I asked him whether not knowing any foreign languages crippled him. “Not at all,” he replies. “Although, I found the guide in Hong Kong very useful when I was in Hong Kong [taking the train to Helsinki, Finland], where I don’t know how to write where I wanted to go, much less say it.” But, if you don’t have a guide, “just ask a schoolkid; most likely, they’ll know English since it’s taught as a second language,” he added, smiling a little knowingly.

Asking helped him catch a taxi in Shanghai to his hotel. “I didn’t know how to [tell the drivers where I needed to go], because a lot of the taxi drivers couldn’t read what I’d written in English,” he recounts. “And then this young girl of about twelve asks if I need help, and” – he rolls his eyes a little and smiles as he puffs out a little air – “and, I’m like, ‘Yeah.‘ I told her where I needed to go, and she relayed that to the driver.”

He scorns travelers who’re bent on bringing home everywhere they visit, and who refuse to immerse themselves in unfamiliar environments. He mentions a woman who balked at going to Mexico because “they spoke Spanish there” and had trains where the passengers rode along with the chickens and goats. He smiles. “I would be disappointed if they didn’t have chickens and goats.” He’s not fond of guide books, either: “I rarely read guidebooks, because you get this idea in your mind about what the city is [like], and you get all excited about it. Then you go see it and you’re disappointed because it’s different from what you painted in your head. So I just go, get on that train or plane, and” – he pauses with a little smile – “see what happens.”

I notice that he glances at his watch now and then, because the interview ran longer: a quarter into the interview we had to start over, after I realized I wasn’t recording. Bob is a very busy man, managing and working at another restaurant while writing, but he bides his time answering my questions, conveying no stress or hurry at all until after the interview, when he murmurs a quick “Bye!” and strides toward the doors leading outside.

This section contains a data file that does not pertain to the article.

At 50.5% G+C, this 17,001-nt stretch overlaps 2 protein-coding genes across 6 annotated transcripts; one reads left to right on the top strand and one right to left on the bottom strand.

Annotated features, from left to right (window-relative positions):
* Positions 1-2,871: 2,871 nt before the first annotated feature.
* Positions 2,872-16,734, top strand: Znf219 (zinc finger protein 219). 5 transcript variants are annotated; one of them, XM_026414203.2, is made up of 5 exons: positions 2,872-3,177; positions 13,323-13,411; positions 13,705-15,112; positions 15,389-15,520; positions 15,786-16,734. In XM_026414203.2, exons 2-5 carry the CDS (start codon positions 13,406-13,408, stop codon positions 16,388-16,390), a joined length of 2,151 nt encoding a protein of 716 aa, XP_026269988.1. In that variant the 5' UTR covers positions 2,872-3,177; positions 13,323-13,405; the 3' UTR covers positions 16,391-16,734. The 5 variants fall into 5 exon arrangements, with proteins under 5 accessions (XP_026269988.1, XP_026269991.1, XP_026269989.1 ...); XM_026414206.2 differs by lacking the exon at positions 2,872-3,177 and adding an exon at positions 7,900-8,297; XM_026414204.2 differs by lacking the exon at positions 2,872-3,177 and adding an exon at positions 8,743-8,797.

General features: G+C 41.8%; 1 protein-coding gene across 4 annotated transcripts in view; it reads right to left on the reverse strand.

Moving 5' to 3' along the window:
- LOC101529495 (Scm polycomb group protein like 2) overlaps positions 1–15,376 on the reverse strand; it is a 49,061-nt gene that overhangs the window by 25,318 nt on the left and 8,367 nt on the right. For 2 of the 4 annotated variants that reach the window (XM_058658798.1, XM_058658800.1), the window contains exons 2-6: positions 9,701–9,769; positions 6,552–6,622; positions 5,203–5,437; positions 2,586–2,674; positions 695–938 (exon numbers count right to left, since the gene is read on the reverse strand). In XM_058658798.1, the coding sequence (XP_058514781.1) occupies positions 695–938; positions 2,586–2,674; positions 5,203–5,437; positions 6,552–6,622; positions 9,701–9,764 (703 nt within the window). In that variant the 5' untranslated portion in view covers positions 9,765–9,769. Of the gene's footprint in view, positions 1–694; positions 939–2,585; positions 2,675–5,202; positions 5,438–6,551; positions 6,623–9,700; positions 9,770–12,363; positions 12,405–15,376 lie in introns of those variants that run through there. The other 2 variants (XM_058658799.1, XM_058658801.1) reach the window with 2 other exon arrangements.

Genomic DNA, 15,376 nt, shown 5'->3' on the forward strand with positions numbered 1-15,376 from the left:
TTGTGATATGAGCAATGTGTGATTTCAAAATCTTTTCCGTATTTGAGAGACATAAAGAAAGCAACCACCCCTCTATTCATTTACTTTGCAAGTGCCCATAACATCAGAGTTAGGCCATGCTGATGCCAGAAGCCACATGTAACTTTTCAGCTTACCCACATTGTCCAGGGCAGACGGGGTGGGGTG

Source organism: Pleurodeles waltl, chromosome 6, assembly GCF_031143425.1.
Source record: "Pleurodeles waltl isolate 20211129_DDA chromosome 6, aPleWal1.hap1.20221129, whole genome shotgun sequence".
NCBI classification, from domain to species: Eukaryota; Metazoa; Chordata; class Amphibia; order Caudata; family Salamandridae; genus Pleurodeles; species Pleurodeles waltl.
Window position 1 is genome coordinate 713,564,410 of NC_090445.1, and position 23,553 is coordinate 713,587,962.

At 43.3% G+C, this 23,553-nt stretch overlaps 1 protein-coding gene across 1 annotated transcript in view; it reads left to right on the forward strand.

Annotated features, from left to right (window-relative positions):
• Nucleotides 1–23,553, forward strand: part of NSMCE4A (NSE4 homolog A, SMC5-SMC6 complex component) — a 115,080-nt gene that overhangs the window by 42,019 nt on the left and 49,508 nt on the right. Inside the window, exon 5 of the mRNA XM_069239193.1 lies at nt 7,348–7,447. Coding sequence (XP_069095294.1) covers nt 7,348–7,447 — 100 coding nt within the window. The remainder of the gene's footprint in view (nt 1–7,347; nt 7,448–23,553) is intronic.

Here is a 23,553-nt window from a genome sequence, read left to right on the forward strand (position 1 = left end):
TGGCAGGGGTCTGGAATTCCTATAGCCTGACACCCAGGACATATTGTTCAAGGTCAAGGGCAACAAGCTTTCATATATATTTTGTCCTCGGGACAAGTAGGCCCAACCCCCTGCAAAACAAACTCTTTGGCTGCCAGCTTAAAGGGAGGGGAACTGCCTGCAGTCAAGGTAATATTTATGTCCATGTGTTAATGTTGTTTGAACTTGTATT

The harried farewell was fine: he was very much in the present when he answered my questions, as if he were just having a leisurely conversation. He even drew a sketch of his miniature schnauzer, Maxwell, and talked of him fondly: “When I got back, he couldn’t get close enough to me; he clung to me for a week.” Babysat by a friend of Bob’s, Maxwell got to do some traveling of his own. “[My friend] sent me pictures of Maxwell camping and Maxwell on a lake; it was cute.”

Maxwell even wrote a letter to his “dad” (with a little help from Bob’s friend) while he was busy circumnavigating the globe. “My editor wanted to publish it, but it never was due to time and space reasons,” he says. But, he got all of his articles published (primarily in Eugene’s newspaper, The Register Guard), virtually verbatim and has found a new passion in writing. He looks toward it as he does life: “If it doesn’t work out-well, it just doesn’t work out (his tone conveys already brushing it off to start anew on something else); that’s fine, but I won’t fail, because I won’t have to look back when I’m sixty-five or seventy years [old] and say, “I wish I would have done that, when I had the chance.”


Below are links to Bob’s stories, published weekly while he was away. To leave this page open while you look at any of the stories, right-click the link and select “Open in New Window”: